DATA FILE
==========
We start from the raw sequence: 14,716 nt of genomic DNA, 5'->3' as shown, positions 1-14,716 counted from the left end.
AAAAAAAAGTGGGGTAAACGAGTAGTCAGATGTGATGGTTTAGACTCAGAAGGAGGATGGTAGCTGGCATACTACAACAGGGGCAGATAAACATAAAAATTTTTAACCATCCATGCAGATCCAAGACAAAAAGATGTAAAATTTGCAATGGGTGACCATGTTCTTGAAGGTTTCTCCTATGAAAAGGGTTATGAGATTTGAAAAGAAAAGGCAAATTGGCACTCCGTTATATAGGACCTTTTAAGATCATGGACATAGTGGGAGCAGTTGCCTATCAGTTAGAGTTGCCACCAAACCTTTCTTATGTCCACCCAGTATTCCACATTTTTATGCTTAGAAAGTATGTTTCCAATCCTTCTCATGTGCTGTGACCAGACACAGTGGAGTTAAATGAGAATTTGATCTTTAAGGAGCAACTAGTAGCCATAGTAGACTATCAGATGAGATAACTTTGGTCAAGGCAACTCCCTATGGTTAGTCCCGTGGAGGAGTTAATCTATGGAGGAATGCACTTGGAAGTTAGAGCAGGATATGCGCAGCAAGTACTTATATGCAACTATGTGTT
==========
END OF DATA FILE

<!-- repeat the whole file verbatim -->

We start from the raw sequence: 14,716 nt of genomic DNA, 5'->3' as shown, positions 1-14,716 counted from the left end.
AAAAAAAAGTGGGGTAAACGAGTAGTCAGATGTGATGGTTTAGACTCAGAAGGAGGATGGTAGCTGGCATACTACAACAGGGGCAGATAAACATAAAAATTTTTAACCATCCATGCAGATCCAAGACAAAAAGATGTAAAATTTGCAATGGGTGACCATGTTCTTGAAGGTTTCTCCTATGAAAAGGGTTATGAGATTTGAAAAGAAAAGGCAAATTGGCACTCCGTTATATAGGACCTTTTAAGATCATGGACATAGTGGGAGCAGTTGCCTATCAGTTAGAGTTGCCACCAAACCTTTCTTATGTCCACCCAGTATTCCACATTTTTATGCTTAGAAAGTATGTTTCCAATCCTTCTCATGTGCTGTGACCAGACACAGTGGAGTTAAATGAGAATTTGATCTTTAAGGAGCAACTAGTAGCCATAGTAGACTATCAGATGAGATAACTTTGGTCAAGGCAACTCCCTATGGTTAGTCCCGTGGAGGAGTTAATCTATGGAGGAATGCACTTGGAAGTTAGAGCAGGATATGCGCAGCAAGTACTTATATGCAACTATGTGTT